The Volusia Sandhill Ecosystem restoration provides a range of opportunities for faculty and undergraduate research.
As a teaching landscape, the sandhill serves as a laboratory for courses in biology, environmental studies, geography and honors.
Students in Flora of Florida (BIOL 305) discussed their work on the sandhill at a luncheon with author Janisse Ray, Woodrow Wilson Visiting Fellow.
Honors students are developing a seed library, which will include native Florida wildflower seeds as well as heirlooms from the Hatter Harvest Garden.
Flora of Florida students created a water feature for use by birds, mammals, amphibians and insects. With the addition of a water feature, bird houses and pollinator garden, they applied for, and were granted, certification as a Wildlife Habitat by the National Wildlife Federation.
Baseline Data for the Restoration
As an ongoing restoration and museum without walls, the landscape provides an opportunity for monitoring progress in the growth of individual plant species as well as changes in this small ecosystem.
Geographic information systems (GIS) students map the growth of the trees to produce a survey map of the restoration.
Ben Chase (center) extended his interest in native pollinators by trapping and identifying insects in the sandhill landscape and throughout Stetson University's DeLand Campus.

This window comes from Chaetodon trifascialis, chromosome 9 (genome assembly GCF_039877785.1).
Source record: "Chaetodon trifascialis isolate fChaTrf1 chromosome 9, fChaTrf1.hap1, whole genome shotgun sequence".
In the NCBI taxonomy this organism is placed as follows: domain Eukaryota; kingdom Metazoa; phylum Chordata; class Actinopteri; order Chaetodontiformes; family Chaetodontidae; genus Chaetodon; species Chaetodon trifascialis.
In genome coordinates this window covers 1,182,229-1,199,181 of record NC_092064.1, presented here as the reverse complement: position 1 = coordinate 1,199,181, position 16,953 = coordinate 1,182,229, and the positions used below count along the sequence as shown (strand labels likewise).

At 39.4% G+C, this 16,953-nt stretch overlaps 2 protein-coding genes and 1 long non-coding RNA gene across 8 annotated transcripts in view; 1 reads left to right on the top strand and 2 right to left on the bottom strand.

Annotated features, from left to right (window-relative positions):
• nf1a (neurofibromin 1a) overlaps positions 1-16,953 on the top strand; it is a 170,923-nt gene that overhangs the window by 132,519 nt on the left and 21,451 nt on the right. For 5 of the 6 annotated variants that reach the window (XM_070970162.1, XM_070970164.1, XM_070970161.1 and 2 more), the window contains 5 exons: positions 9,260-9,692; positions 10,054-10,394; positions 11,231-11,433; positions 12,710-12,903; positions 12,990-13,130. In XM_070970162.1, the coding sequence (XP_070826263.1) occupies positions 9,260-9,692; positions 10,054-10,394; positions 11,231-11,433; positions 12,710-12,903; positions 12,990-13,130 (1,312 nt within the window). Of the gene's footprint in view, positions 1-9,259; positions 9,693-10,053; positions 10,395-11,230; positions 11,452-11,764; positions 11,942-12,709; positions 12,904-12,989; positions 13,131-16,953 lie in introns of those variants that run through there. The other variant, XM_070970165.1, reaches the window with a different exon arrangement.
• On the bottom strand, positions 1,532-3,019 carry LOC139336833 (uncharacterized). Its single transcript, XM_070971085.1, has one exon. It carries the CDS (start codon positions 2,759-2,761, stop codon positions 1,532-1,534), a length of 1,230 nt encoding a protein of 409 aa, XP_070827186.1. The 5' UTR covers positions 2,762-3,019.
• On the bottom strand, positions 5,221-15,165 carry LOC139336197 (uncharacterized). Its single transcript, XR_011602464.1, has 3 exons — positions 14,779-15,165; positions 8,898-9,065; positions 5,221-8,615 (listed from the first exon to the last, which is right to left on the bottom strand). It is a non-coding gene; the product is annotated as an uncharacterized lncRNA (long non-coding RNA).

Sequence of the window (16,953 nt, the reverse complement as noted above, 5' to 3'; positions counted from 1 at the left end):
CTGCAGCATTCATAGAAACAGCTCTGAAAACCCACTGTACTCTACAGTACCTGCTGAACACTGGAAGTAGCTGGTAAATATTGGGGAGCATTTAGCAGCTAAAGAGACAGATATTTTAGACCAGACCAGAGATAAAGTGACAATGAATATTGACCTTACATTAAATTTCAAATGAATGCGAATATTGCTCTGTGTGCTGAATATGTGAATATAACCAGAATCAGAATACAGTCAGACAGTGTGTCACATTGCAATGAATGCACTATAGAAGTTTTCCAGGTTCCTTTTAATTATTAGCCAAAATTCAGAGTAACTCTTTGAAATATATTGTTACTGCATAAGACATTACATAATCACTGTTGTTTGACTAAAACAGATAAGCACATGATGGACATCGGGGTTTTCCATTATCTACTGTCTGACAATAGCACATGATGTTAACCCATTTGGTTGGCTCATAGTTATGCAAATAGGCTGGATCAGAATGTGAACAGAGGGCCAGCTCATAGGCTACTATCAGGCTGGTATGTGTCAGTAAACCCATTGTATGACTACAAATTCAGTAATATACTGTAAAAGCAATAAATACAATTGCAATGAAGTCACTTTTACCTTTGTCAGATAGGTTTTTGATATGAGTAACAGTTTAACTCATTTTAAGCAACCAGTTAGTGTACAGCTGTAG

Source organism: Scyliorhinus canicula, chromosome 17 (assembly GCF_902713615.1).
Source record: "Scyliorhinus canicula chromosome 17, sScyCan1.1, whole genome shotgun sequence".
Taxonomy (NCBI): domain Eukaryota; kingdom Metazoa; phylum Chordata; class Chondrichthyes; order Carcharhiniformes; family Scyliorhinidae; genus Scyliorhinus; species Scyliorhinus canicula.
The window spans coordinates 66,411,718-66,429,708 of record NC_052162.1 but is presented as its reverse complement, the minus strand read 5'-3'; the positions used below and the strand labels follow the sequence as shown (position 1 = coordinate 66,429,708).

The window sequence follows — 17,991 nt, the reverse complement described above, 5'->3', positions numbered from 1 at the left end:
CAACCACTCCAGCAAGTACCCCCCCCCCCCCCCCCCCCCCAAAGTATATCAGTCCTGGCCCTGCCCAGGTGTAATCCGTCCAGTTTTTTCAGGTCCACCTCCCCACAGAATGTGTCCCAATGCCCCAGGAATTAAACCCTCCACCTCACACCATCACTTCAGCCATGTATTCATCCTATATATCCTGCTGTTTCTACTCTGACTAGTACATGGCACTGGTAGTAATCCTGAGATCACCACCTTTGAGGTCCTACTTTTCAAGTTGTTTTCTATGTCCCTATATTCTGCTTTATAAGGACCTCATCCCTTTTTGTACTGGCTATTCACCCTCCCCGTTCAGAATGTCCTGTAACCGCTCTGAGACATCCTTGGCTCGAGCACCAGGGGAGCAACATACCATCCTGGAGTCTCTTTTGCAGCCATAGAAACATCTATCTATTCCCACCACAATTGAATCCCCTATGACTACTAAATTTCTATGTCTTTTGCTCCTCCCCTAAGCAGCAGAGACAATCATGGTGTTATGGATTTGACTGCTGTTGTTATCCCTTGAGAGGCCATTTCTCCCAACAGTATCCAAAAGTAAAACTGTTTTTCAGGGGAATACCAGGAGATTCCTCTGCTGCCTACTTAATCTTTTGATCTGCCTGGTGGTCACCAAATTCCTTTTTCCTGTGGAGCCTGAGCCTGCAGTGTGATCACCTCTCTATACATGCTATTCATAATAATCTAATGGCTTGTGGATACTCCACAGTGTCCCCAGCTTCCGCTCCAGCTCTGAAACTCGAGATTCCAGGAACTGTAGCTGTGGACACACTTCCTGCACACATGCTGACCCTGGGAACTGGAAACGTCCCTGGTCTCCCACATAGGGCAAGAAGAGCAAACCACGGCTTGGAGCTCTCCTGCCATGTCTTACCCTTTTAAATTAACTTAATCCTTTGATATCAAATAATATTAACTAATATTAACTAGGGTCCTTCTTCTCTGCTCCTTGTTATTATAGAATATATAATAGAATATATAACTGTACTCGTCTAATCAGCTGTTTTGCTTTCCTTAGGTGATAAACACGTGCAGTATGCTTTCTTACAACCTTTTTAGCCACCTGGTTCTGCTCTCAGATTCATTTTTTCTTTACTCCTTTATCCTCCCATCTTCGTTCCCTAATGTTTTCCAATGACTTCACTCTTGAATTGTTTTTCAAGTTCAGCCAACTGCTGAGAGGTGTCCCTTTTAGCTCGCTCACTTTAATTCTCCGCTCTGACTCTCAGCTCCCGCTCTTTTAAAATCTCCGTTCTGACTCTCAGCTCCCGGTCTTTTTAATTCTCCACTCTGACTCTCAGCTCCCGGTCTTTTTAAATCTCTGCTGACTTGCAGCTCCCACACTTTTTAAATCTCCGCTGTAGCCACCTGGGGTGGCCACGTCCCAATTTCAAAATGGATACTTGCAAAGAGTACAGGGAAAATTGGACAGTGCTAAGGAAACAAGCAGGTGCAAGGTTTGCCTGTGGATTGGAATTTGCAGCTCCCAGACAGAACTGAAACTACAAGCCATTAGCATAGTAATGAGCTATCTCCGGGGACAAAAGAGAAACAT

Ethan Royal conducted visual bird surveys on the landscape, in other areas of campus, and at two different intact sandhill sites.
Faculty and Undergraduate Research
The emerging sandhill ecosystem and its native plant screenhouse provide an on-campus laboratory for faculty research in a range of disciplines, from plant ecology to sustainability. Faculty work with undergraduates to develop projects for senior research, internships and independent study.
Faculty-directed undergraduate research in the native plant screenhouse.
A biology senior studies the effects of soil pH and soil microbes on seedling growth of three perennials in the Asteraceae family in a summer independent study.
Student interns have worked through the Gillespie Museum to research and develop programming on the longleaf sandhill ecosystem.